Python @property and Inheritance

Python @property and Inheritance

Encapsulation helps create a black box from an object that hides the internal state and requires all interaction to be performed through an object’s methods. Property getters and setters are tools that Python provides to help us implement encapsulation in our code. Getters can control how the data is accessed and setters can include checks and validations to ensure that the attribute is set to a safe and valid value. In this way, the details of how an attribute is stored or calculated are not exposed to the outside world.

Encapsulation also helps to separate the interface from the implementation of the objects. By using property decorators, we can create a simple and consistent interface, so users won’t need to know whether they are accessing a simple attribute or a method that computes a value. Even if the data itself is stored differently over time, the way that it is accessed doesn’t need to change. Late we can change how attributes are computed or stored without affecting the class interface. It’s also a way to implement abstraction by providing a simplified interface to complex operations behind the scenes.

In Python, one can use @property like this:

class Number:
    >>> n = Number(-4.1)
    >>> print(n.value)
    def __init__(self, value):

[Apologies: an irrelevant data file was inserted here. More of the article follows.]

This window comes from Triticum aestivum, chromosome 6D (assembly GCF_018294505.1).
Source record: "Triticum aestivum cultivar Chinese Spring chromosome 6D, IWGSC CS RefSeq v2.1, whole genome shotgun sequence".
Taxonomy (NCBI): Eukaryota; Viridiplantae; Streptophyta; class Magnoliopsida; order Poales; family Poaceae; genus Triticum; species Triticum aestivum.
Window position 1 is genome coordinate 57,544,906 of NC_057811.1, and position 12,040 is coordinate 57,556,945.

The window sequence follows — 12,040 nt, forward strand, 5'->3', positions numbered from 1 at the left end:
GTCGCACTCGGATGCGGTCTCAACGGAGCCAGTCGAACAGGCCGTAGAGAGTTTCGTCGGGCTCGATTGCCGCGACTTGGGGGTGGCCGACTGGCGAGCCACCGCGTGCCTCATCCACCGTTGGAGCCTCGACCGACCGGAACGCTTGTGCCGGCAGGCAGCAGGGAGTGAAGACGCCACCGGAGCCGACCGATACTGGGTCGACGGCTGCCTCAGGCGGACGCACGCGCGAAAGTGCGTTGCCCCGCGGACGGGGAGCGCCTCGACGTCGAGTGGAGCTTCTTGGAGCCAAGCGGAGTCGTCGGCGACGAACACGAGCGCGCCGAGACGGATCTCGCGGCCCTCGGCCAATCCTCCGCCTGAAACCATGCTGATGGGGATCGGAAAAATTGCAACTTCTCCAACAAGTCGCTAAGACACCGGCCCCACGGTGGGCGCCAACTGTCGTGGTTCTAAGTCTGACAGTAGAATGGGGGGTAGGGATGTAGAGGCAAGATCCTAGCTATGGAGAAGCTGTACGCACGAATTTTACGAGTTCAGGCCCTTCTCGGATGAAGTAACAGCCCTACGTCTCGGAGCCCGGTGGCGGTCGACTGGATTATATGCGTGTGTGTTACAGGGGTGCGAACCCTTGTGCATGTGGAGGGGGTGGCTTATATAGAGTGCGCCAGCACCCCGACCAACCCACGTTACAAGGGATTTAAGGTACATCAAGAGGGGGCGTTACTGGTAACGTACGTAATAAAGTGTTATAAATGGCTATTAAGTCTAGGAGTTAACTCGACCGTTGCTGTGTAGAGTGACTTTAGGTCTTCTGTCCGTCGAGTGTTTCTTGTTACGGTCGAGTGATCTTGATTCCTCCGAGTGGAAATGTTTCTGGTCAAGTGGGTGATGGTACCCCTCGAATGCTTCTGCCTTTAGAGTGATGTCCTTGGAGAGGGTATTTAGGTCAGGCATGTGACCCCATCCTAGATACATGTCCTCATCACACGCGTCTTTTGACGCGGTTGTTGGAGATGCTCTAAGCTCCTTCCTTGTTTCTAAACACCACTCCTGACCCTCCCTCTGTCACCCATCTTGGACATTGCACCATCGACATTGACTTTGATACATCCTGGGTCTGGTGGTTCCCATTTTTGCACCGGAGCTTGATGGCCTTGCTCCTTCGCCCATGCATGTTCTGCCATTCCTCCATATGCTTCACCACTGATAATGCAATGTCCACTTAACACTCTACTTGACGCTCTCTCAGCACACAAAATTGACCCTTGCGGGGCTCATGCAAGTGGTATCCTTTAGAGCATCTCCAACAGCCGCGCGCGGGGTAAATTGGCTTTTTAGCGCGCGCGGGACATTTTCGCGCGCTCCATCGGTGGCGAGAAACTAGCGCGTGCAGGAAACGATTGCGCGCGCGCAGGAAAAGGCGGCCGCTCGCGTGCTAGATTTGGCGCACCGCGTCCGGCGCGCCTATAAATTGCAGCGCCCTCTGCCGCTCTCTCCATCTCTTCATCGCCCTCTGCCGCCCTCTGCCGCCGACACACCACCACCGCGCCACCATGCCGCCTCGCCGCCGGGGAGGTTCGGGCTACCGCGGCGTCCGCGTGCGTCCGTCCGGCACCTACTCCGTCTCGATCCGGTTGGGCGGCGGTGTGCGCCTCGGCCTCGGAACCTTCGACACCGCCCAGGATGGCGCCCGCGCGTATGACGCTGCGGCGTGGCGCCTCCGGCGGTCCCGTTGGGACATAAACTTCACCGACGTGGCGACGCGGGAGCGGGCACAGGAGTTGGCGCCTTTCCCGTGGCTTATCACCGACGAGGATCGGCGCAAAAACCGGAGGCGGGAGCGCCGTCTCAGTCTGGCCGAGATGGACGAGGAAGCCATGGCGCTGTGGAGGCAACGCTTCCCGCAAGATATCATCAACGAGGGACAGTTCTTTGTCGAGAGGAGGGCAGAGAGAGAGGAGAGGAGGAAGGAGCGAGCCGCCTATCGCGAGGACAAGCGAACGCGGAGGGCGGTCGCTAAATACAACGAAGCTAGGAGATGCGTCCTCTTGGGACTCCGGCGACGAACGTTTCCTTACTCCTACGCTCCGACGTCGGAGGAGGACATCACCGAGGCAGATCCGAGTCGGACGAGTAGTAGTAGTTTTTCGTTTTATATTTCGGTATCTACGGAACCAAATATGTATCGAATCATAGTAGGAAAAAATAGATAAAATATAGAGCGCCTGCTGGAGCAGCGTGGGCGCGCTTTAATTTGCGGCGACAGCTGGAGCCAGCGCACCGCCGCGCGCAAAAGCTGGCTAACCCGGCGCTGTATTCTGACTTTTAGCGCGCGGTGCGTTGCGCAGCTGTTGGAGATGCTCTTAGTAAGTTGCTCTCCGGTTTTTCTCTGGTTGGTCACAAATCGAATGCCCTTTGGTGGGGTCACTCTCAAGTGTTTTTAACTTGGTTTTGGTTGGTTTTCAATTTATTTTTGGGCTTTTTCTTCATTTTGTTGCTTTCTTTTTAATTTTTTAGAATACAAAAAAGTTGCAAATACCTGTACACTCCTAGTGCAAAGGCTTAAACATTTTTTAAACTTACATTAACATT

"""Uses property setter."""
        self.value = value

    def value(self):
        return self._value

    def value(self, new_value):
        self._value = new_value

class Integer(Number):
    >>> i = Integer(-4.1)
    >>> print(i.value)
    def value(self):
        return super().value

    def value(self, new_value):
        _value = int(new_value)
        super(Integer, type(self)).value.fset(self, _value)

When does @property not work?

I want you to introduce one inheritance case that @property doesn’t work.

Assume we have two mixins, we are calling a super method from our class instance. Mixin2 doesn’t have the callee method but Mixin1 does have it. So the call will fall into the method residing inside Mixin1.

class PaymentPage(Mixin2, Mixin1, OrderPage):
    input_serializers = {
        PaymentGateway.stripepay: serializers.StripePaymentSerializer,
        PaymentGateway.yandexpay: serializers.YandexPaymentSerializer,
        PaymentGateway.googlepay: serializers.GooglePaymentSerializer,

    def input_serializer(self):
        pos = self.order.get_pos()
        return self.input_serializers.get(pos.gateway)

    def validate(self, **kwargs):
        self.validate_inputs(self.order, **kwargs)

class Mixin2(object):
    # doesn't have validate_inputs method

class Mixin1(object):
    # the method call will hit here
    def validate_inputs(self, order=None, **kwargs):
        serializer = self.input_serializer(order=order, **kwargs)

When you run the validate() method, Mixin1.validate_inputs method will be run. But at this point, the program will fail because @property is NOT passed as an actual property to classes in the method resolution, in our case to mixins. “TypeError: ‘NoneType’ object is not callable”. The @property is available only inside the class itself or inside the child classes like a protected property. So in this case you need to initialize your property as a class attribute input_serializer=...Serializer and then use it somewhere else.

Python @property inheritance the right way